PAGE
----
In addition to the anchors, in many places the team inserted a "sock" filled with a wonder liquid that slowly set solid. Once the "sock" had been moulded into shape and crammed into the space, it ensured that there would be no more movement of the stones, effectively turning a precarious ceiling of disparate stones into a solid ceiling from one side of the tomb chamber to the other. Where appropriate a more normal grout was also applied between stones to further glue them in place.

Rob Petersen, managing director of Cintec, believes that the Egyptian authorities plan to open up at least some of the tunnels beneath the Step Pyramid so that they can be visited by tourists. No date has yet been fixed nor are the terms known, though my guess is that access will be strictly controlled in terms of numbers and an extra charge will be levied. There are 3.75 miles of corridors beneath the Step Pyramid, but they are narrow and are not the place to go if you suffer from claustrophobia!

Tiles in the tunnels beneath the Step Pyramid
Green faience tiles from the tunnels beneath the Step Pyramid, now on display in the Cairo Museum.

At least some of those 3.75 miles are lined with green faience tiles - a few of which have ended up in the Cairo Museum - and there are storerooms opening off them which contained 40,000 stone jars that once contained the food and drink Pharaoh Djoser required for the afterlife. Pharaohs in general - and Djoser in particular - were not noted for their abstemiousness!

The Egyptian authorities are sufficiently pleased with the work on the Step Pyramid that they have invited Cintec to bid for a contract to sort out the internal passageways of the Bent Pyramid. The contract will also involve securing the casing stones of that pyramid - a task with which I have considerable sympathy.

A pyramid consists of blocks of stone piled up in the required shape - try it with some Lego and you'll see that the resulting pyramid has lots of "steps" in it. To finish the pyramid, the builders filled in the steps with fine white limestone, each block of which rested partly on a "step" and partly on the casing stone below. The blocks were shaped to provide a smoothly sloping surface for the pyramid and no doubt looked splendid when new.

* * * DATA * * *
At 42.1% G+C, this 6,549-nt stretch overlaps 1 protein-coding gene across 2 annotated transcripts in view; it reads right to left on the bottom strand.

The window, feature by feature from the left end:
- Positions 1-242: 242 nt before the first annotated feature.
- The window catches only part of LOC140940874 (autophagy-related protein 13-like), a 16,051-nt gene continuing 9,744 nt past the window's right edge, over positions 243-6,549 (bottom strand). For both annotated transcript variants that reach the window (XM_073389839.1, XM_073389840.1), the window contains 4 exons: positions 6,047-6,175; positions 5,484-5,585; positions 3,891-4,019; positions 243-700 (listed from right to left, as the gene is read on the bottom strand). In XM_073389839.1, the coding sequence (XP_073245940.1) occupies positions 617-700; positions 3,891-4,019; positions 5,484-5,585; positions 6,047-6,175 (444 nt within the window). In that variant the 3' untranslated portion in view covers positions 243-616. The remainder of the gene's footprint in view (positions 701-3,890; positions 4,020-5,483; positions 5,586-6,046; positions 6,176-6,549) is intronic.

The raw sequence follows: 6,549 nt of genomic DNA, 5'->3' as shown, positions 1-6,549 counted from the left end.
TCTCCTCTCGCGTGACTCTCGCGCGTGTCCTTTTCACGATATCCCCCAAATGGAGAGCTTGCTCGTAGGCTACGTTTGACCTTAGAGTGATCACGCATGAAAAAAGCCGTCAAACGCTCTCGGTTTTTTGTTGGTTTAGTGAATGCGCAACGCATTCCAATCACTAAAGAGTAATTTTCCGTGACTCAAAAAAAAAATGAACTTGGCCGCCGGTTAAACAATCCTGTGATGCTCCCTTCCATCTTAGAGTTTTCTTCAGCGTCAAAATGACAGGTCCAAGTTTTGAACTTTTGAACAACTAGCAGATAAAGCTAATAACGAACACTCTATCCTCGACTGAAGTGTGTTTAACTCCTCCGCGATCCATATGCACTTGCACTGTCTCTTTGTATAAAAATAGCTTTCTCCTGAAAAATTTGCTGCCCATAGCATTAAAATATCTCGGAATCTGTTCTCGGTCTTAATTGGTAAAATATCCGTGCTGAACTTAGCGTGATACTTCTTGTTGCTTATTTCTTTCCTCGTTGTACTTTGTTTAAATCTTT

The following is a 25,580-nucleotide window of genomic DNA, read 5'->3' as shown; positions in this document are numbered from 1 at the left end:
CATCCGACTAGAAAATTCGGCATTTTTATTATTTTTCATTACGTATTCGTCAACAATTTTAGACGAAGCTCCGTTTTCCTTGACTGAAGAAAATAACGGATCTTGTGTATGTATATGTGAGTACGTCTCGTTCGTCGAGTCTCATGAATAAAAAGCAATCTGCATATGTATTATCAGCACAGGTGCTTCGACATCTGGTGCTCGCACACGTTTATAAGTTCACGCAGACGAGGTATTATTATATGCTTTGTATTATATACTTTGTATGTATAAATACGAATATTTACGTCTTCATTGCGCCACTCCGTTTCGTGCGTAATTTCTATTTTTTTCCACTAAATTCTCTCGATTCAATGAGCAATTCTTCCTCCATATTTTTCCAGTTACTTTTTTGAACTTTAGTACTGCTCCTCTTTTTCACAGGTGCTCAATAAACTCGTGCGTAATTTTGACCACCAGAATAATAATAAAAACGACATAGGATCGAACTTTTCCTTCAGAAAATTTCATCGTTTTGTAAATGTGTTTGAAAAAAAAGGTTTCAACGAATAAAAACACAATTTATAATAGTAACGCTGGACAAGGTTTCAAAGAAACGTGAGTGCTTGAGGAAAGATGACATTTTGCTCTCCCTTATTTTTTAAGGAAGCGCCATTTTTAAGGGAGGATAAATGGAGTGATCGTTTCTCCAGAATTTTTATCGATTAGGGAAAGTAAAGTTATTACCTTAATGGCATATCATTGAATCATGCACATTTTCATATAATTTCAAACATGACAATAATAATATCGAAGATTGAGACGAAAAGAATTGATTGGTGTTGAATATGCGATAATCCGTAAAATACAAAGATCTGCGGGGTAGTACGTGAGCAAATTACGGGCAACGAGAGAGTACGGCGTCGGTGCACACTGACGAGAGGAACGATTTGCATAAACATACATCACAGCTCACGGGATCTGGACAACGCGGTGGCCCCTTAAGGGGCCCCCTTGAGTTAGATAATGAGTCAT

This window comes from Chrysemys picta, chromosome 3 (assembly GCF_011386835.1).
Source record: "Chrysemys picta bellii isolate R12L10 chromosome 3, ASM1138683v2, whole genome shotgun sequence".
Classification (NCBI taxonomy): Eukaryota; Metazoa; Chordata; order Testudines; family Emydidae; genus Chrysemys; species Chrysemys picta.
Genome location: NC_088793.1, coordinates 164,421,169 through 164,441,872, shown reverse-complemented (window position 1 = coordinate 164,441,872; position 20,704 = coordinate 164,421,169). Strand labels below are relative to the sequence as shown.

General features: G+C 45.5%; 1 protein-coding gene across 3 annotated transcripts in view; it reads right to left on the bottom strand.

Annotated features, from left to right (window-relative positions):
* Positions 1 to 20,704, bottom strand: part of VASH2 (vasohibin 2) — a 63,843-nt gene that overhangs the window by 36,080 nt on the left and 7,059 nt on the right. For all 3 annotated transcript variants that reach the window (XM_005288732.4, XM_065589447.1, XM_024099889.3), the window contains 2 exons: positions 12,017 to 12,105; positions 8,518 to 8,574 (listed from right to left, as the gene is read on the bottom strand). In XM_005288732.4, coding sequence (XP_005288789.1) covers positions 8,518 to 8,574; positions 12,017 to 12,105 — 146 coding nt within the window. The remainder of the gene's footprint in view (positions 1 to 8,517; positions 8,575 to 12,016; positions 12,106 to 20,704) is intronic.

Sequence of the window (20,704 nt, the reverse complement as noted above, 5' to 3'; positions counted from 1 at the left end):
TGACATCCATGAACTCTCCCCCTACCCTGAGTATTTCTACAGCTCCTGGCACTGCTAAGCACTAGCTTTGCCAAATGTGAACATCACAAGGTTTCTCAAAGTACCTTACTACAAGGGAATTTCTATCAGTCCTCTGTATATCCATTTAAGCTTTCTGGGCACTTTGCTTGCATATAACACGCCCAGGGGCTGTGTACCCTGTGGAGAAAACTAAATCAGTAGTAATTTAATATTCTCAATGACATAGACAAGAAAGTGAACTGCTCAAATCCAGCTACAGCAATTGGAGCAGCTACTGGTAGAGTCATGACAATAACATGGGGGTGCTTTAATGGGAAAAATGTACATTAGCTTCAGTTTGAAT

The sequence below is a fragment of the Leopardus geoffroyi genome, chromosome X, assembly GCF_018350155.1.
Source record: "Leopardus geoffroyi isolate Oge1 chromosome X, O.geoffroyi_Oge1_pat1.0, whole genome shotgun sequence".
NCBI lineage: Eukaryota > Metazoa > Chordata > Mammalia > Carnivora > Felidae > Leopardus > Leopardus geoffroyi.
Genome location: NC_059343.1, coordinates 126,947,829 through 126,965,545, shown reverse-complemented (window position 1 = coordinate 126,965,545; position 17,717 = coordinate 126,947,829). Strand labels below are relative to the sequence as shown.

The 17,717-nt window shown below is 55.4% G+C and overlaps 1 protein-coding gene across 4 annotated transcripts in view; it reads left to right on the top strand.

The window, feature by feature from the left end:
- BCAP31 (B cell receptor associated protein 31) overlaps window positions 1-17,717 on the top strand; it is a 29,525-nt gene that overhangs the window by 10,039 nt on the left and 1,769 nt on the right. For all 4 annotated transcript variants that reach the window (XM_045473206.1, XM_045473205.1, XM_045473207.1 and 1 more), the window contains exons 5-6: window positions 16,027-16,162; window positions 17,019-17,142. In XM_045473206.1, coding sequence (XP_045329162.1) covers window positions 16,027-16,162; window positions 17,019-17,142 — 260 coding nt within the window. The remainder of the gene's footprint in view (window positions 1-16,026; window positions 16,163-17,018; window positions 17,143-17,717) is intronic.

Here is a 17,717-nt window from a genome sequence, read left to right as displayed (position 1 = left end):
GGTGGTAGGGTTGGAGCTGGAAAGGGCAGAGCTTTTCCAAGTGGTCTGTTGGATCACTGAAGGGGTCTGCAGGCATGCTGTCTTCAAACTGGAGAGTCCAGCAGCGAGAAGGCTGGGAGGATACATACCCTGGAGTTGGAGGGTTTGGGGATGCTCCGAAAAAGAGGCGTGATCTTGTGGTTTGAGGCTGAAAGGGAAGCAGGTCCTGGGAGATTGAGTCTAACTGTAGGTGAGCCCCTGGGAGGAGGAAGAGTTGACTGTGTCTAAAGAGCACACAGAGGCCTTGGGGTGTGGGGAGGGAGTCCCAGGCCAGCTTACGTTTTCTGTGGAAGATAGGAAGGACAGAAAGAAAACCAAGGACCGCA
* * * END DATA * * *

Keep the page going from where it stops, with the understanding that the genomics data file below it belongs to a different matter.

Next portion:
When stone robbers attacked the Bent Pyramid - and the evidence suggests that they used the same method on other pyramids - they started at the bottom, levering out the lowest blocks of stone. That meant that the upper casing stones were only held in place by the weight of the higher casing stones pressing down on the portion which was supported by the "step" beneath it, in some cases a good deal less than half the length of the casing stone.

Casing stones of the Bent Pyramid
Members of one of my groups dash for the meagre shade beneath the casing stones of the Bent Pyramid!

When I take tour groups to the Bent Pyramid the tour coach decants us a hundred yards or more from the base of the pyramid and the group has to plod over desert sand - never the easiest surface on which to walk - in the burning desert heat. While I give a few explanatory words about the bend in the Bent Pyramid, the group members invariably arrange themselves in the nearest bit of shade - directly beneath these unsupported casing stones!

Those stones have remained in place for centuries now and there is no particular reason why they should suddenly give way just as my group is ranged beneath them, but nevertheless, it is noticeable that I remain well out of reach of them while I give my little talk!

© Kendall K. Down 2019